According to Tim Arango, "I Got the News Instantaneously, Oh Boy", 9/14/2008, some so-far anonymous computational linguist caused United Airlines to lose more than a billion dollars of its market capitalization, over the course of about 12 minutes last Monday.
Here's Arango's reconstruction of the sequence of events:
At 1:36 a.m. E.D.T. last Sunday, Sept. 7, Google’s search “crawler” picked up a 2002 news article about United filing for bankruptcy from the Web site of The South Florida Sun-Sentinel; for some reason the outdated story had been listed on The Sun-Sentinel’s list of most popular business stories. (United emerged from bankruptcy protection in 2006.)
The next morning, an employee of the investment advisory firm Income Securities Advisors saw the story and posted it to the company’s own wire service, which is available over Bloomberg’s trading terminals. United’s stock plummeted soon after.
In a statement, the Tribune Company, which owns The Sun-Sentinel, said the bankruptcy story “contains information that would clearly lead a reader to the conclusion that it was related to events in 2002. … It appears that no one who passed this story along actually bothered to read the story itself.”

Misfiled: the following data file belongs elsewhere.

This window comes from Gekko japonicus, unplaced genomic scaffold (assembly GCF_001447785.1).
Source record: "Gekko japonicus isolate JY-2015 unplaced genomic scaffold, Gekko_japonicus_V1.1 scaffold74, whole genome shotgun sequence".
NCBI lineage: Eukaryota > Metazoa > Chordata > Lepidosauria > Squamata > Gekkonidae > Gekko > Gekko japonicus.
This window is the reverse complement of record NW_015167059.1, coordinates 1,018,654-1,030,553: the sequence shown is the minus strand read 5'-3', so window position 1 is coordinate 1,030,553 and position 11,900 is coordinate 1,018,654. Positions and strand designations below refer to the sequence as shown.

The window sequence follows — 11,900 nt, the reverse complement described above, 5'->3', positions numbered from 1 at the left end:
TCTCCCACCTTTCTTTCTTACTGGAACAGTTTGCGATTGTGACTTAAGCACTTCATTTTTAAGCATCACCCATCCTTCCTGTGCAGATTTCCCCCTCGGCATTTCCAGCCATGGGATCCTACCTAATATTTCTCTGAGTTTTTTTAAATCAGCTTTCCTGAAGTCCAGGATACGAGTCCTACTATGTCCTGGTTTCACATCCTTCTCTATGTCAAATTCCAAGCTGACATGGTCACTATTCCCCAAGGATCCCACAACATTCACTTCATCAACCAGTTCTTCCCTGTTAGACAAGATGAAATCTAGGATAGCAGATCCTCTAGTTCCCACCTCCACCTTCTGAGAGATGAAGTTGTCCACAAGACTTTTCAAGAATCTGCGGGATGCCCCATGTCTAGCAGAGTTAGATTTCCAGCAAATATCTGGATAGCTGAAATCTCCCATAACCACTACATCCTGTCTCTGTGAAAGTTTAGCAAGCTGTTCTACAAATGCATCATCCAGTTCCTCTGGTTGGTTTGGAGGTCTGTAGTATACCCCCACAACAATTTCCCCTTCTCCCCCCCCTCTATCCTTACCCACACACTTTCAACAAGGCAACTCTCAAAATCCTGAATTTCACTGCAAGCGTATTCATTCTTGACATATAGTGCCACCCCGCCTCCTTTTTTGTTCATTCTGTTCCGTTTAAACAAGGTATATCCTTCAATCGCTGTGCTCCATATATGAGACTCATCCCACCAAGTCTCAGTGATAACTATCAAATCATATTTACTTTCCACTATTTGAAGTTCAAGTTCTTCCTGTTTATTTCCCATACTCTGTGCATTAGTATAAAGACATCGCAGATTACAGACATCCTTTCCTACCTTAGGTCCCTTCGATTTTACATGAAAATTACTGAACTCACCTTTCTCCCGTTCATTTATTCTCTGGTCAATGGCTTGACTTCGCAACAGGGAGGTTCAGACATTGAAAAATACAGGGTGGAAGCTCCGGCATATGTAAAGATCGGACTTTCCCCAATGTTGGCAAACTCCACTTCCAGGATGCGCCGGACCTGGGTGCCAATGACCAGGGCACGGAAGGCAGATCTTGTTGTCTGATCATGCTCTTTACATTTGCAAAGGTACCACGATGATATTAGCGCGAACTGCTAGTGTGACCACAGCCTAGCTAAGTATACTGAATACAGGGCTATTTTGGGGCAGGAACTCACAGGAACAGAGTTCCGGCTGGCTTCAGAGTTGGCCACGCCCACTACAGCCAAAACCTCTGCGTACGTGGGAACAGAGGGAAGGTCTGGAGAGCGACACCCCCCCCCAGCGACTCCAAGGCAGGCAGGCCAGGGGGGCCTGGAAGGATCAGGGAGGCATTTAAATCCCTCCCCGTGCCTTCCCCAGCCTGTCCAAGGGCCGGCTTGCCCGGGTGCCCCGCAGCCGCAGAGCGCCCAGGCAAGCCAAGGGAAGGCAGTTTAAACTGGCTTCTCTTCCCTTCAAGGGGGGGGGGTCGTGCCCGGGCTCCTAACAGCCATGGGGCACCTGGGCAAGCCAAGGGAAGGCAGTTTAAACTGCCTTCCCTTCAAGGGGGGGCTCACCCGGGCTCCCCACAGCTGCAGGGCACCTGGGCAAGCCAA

Mark Palmer, president of Streambase Systems, which designs software for automated trading, said: “What happens is the first crack in the ice is the news gets fed out to the algorithm, and that triggers it to sell. Someone puts in a big order and that gives the signal to other algorithms. Then another system picks up the sell order. That’s the whiplash. The problem is there’s a cascade effect.”
This timeline makes sense as written only if "1:36 a.m. E.D.T. last Sunday" actually means "1:36 a.m. E.D.T. last Monday", since there's no stock trading on Sunday.
Anyhow, the article suggests (without proof) that this was not some bleary-eyed trader reading the wire story without understanding it, but rather a consequence of the fact that
Wall Street’s computer scientists and linguists keep trying to find quicker ways to react to the news by creating ever-more complicated algorithms, the mathematical formulas that execute stock trades automatically based on such criteria as headlines and news stories.
Well, that and the fact that a six-year-old news story somehow found its way onto the Sun-Sentinel's web site — this is a rare enough event that apparently the newswire-scanning algorithms don't try to check for it. Or if they try, they didn't succeed in this case.
I reckon that a billion dollars is roughly equal to the past 50 years of investment in computational linguistics research — or about three days of the U.S. investment in the Iraq war. (Though I'll confess that I haven't done a time value of money correction, in either case…)
Arango's article comes with a nice illustration: